• So while nutjob amateurs think Arkalochori and Phaistos look like belonging to the same script, professional linguists also think they belong to the same list.
  • Yes, there are nutjob amateurs deciphering Arkalochori, just as there are for Phaistos, and all the ones I’ve seen decipher it in Greek.
  • No I’m not going to link to them.

What are the functions of Language in general?

That’s a very open question, and I’m going to take the easy way out:

Jakobson’s functions of language

1. The Referential Function

corresponds to the factor of Context and describes a situation, object or mental state. The descriptive statements of the referential function can consist of both definite descriptions and deictic words, e.g. “The autumn leaves have all fallen now.”

2. The Poetic Function

focuses on “the message for its own sake” (the code itself, and how it is used) and is the operative function in poetry as well as slogans.

3. The Emotive (alternatively called “Expressive” or “Affective”) Function

relates to the Addresser (sender) and is best exemplified by interjections and other sound changes that do not alter the denotative meaning of an utterance but do add information about the Addresser’s (speaker’s) internal state, e.g. “Wow, what a view!”

4. The Conative Function

engages the Addressee (receiver) directly and is best illustrated by vocatives and imperatives, e.g. “Tom! Come inside and eat!”

5. The Phatic Function

is language for the sake of interaction and is therefore associated with the Contact/Channel factor. The Phatic Function can be observed in greetings and casual discussions of the weather, particularly with strangers. It also provides the keys to open, maintain, verify or close the communication channel: “Hello?”, “Ok?”, “Hummm”, “Bye”…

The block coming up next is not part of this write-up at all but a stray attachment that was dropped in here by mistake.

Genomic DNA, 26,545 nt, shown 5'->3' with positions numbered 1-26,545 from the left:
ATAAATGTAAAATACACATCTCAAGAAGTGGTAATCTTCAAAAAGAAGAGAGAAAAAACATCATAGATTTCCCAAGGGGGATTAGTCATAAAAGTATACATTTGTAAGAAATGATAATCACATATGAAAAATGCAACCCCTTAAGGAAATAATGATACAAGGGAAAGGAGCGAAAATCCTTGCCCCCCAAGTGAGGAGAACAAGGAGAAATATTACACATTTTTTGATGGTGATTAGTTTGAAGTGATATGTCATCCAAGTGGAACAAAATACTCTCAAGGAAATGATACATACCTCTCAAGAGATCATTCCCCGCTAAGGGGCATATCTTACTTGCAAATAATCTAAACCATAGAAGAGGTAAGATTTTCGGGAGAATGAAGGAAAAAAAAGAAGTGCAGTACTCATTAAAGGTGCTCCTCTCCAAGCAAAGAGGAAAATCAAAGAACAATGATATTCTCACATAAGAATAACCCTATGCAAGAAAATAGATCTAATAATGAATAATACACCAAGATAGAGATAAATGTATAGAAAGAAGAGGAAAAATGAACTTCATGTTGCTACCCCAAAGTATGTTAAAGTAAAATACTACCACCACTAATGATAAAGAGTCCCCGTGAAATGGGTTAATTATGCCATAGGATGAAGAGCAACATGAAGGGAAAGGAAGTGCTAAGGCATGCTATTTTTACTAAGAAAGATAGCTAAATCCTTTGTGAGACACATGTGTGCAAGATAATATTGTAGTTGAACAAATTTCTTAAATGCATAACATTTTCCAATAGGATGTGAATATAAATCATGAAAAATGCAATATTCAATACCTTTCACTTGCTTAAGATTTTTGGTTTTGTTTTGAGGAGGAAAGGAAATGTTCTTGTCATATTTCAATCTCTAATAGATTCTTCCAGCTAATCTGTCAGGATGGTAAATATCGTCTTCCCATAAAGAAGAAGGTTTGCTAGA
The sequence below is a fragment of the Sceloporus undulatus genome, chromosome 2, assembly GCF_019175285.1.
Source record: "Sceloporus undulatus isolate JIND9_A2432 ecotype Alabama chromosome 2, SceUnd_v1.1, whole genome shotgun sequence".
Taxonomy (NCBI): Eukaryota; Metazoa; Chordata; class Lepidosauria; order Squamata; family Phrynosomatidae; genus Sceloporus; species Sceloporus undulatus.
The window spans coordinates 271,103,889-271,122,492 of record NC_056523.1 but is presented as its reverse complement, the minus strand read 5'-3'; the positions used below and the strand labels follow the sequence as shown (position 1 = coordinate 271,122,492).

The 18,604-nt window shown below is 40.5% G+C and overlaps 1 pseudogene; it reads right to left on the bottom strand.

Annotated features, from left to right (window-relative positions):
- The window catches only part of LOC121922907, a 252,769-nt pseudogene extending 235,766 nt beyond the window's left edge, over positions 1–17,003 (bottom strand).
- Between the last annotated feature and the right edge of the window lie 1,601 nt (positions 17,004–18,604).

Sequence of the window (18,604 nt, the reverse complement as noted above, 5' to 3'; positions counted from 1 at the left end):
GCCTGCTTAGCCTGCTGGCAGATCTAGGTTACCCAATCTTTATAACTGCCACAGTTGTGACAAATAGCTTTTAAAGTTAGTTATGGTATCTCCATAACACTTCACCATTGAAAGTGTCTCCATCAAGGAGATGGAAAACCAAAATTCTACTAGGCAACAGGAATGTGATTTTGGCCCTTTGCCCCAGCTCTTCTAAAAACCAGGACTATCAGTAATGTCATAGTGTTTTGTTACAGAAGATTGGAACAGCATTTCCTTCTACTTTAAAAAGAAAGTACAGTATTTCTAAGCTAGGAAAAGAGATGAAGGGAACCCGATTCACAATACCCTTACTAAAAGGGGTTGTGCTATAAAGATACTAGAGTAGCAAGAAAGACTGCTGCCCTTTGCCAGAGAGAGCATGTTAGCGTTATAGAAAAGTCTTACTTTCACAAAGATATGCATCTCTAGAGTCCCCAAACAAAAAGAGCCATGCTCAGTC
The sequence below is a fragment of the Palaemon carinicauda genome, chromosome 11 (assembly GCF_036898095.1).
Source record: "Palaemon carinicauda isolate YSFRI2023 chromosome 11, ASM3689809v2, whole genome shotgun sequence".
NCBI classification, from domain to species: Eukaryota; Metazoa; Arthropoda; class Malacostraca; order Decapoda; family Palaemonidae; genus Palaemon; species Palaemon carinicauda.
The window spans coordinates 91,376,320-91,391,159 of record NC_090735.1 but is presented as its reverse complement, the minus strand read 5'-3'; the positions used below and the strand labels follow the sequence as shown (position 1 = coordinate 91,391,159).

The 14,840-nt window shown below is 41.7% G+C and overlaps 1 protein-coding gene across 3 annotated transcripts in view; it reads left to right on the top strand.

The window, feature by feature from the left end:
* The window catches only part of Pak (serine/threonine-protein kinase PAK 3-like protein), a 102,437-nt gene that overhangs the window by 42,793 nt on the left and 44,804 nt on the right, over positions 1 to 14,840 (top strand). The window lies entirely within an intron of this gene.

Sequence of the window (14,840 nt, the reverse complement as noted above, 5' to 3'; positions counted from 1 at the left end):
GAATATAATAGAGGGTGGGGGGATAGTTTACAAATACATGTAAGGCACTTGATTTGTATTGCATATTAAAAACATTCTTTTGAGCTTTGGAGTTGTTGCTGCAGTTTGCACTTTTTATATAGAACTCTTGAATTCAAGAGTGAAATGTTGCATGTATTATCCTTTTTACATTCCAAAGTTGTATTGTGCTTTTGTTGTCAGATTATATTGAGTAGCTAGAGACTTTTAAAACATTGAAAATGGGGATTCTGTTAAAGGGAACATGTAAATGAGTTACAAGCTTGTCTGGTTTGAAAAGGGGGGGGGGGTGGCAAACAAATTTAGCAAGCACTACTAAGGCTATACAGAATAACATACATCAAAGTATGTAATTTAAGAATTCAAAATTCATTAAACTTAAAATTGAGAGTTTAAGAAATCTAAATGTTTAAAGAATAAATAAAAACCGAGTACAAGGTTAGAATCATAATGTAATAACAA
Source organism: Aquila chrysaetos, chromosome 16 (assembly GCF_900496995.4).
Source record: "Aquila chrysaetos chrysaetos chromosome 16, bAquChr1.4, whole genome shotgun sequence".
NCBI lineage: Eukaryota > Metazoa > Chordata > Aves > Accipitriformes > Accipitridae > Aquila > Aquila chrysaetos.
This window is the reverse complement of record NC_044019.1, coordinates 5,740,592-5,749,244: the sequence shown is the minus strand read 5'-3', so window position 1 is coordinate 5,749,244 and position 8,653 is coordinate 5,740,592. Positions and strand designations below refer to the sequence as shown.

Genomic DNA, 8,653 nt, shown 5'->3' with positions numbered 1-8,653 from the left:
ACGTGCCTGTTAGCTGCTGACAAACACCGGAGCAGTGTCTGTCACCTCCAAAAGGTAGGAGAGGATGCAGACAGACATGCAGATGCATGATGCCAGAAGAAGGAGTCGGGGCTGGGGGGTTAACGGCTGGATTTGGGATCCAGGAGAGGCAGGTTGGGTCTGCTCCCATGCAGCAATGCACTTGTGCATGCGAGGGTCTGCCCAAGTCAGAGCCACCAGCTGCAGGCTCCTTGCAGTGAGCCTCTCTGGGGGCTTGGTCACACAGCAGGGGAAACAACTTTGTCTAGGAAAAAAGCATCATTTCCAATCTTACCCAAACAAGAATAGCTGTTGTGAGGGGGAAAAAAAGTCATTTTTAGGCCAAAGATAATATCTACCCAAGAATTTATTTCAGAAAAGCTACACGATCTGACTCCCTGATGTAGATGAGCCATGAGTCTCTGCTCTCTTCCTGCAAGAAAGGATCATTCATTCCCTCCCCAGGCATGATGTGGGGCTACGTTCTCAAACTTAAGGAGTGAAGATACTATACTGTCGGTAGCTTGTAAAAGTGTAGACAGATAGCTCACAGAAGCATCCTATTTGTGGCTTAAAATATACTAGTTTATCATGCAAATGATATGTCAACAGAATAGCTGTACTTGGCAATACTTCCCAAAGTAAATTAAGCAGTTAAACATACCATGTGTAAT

6. The Metalingual (alternatively called “Metalinguistic” or “Reflexive”) Function

is the use of language (what Jakobson calls “Code”) to discuss or describe itself.

“Language is used for communication” is what people default to thinking; that’s the referential function (what is in the world), the emotive function (how I feel about the world), and the conative function (how I want to change the world). And the metalingual function, if you’re talking to linguists.

The other two functions, the poetic and phatic, are not primarily about communication. Or at least, not just about communication.

Should Quora create a sister or sub site where all Questions with questionable sincerity may be posted?

Inb4 “If you want Reddit, you know where to find it”.

I am more of a libertarian than many of my fellows. (At least, many of my fellows that I feel political alignment to.) I loathe how BNBR is applied as a chilling effect (mostly by incompetent execution as lack of transparency, and complete lack of nuance). I delight in drawing cartoons of executioner Quorabots. I am, as my tag says, a Scott Welch-ite about Quora—except that Scott is much more enthusiastic about BNBR, and I just grudgingly accept it.

… and all that said: Quora Dark would be really popular with question askers. Question answerers would not want any part of it. Not to mention that Quora Inc would not want its brand tainted by association. You’re talking about the company that allows discussion of porn, and then makes sure as few people as possible see it.

Is the use of the word “niggardly” acceptable and politically correct?

There’s several perspectives one can take on the whole sorry-ass saga of niggardly, on which as always see Controversies about the word “niggardly”.

There’s the perspective of the linguist, the language-lover, the activist, and the anti-American.

The Anti-American first, so I can get it off my chest:

Christ, I’m glad I don’t live in your country.

Australia has a bad history with its Indigenous people, with the Melanesians it colonised, and now with the Somali refugees who are the latest marauding evil criminal youth gangs (it was the Vietnamese 20 years ago). But…

Christ, I’m glad I don’t live in your country.

More on that later.

The linguist:

If a critical mass of people within a language community think the word is unacceptable, well, then it’s unacceptable. Enough people here and in related threads have indicated that it is.